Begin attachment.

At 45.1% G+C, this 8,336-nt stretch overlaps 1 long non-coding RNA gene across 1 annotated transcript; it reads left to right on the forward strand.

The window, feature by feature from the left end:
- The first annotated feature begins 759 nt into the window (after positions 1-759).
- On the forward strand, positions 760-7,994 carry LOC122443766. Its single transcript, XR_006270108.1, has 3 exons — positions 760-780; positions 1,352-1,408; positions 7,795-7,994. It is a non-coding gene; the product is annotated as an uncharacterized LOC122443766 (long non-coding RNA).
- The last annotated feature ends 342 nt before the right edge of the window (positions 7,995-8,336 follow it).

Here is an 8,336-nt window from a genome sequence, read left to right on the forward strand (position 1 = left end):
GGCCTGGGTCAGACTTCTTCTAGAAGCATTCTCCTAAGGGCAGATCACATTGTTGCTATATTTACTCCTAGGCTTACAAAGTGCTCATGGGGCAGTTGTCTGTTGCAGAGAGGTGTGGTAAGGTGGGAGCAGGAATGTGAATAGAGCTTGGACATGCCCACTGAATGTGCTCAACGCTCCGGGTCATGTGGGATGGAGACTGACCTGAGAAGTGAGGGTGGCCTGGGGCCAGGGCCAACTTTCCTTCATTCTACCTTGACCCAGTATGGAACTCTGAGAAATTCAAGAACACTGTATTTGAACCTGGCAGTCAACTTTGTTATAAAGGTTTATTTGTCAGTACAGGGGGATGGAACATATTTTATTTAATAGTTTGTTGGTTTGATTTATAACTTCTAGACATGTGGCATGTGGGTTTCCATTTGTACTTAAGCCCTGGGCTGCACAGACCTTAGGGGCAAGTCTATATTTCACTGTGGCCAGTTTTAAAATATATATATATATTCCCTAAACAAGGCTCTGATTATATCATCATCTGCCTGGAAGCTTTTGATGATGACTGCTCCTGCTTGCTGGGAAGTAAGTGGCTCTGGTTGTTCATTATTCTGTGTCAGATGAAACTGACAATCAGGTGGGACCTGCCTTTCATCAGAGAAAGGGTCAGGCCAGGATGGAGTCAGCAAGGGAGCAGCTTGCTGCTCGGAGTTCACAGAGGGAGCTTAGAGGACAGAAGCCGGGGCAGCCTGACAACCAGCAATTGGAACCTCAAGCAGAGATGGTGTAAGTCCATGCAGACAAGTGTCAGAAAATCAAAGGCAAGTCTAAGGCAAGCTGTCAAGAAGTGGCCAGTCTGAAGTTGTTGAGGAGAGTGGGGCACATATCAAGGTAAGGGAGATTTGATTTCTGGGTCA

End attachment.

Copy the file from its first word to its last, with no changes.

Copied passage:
At 45.1% G+C, this 8,336-nt stretch overlaps 1 long non-coding RNA gene across 1 annotated transcript; it reads left to right on the forward strand.

The window, feature by feature from the left end:
- The first annotated feature begins 759 nt into the window (after positions 1-759).
- On the forward strand, positions 760-7,994 carry LOC122443766. Its single transcript, XR_006270108.1, has 3 exons — positions 760-780; positions 1,352-1,408; positions 7,795-7,994. It is a non-coding gene; the product is annotated as an uncharacterized LOC122443766 (long non-coding RNA).
- The last annotated feature ends 342 nt before the right edge of the window (positions 7,995-8,336 follow it).

Here is an 8,336-nt window from a genome sequence, read left to right on the forward strand (position 1 = left end):
GGCCTGGGTCAGACTTCTTCTAGAAGCATTCTCCTAAGGGCAGATCACATTGTTGCTATATTTACTCCTAGGCTTACAAAGTGCTCATGGGGCAGTTGTCTGTTGCAGAGAGGTGTGGTAAGGTGGGAGCAGGAATGTGAATAGAGCTTGGACATGCCCACTGAATGTGCTCAACGCTCCGGGTCATGTGGGATGGAGACTGACCTGAGAAGTGAGGGTGGCCTGGGGCCAGGGCCAACTTTCCTTCATTCTACCTTGACCCAGTATGGAACTCTGAGAAATTCAAGAACACTGTATTTGAACCTGGCAGTCAACTTTGTTATAAAGGTTTATTTGTCAGTACAGGGGGATGGAACATATTTTATTTAATAGTTTGTTGGTTTGATTTATAACTTCTAGACATGTGGCATGTGGGTTTCCATTTGTACTTAAGCCCTGGGCTGCACAGACCTTAGGGGCAAGTCTATATTTCACTGTGGCCAGTTTTAAAATATATATATATATTCCCTAAACAAGGCTCTGATTATATCATCATCTGCCTGGAAGCTTTTGATGATGACTGCTCCTGCTTGCTGGGAAGTAAGTGGCTCTGGTTGTTCATTATTCTGTGTCAGATGAAACTGACAATCAGGTGGGACCTGCCTTTCATCAGAGAAAGGGTCAGGCCAGGATGGAGTCAGCAAGGGAGCAGCTTGCTGCTCGGAGTTCACAGAGGGAGCTTAGAGGACAGAAGCCGGGGCAGCCTGACAACCAGCAATTGGAACCTCAAGCAGAGATGGTGTAAGTCCATGCAGACAAGTGTCAGAAAATCAAAGGCAAGTCTAAGGCAAGCTGTCAAGAAGTGGCCAGTCTGAAGTTGTTGAGGAGAGTGGGGCACATATCAAGGTAAGGGAGATTTGATTTCTGGGTCA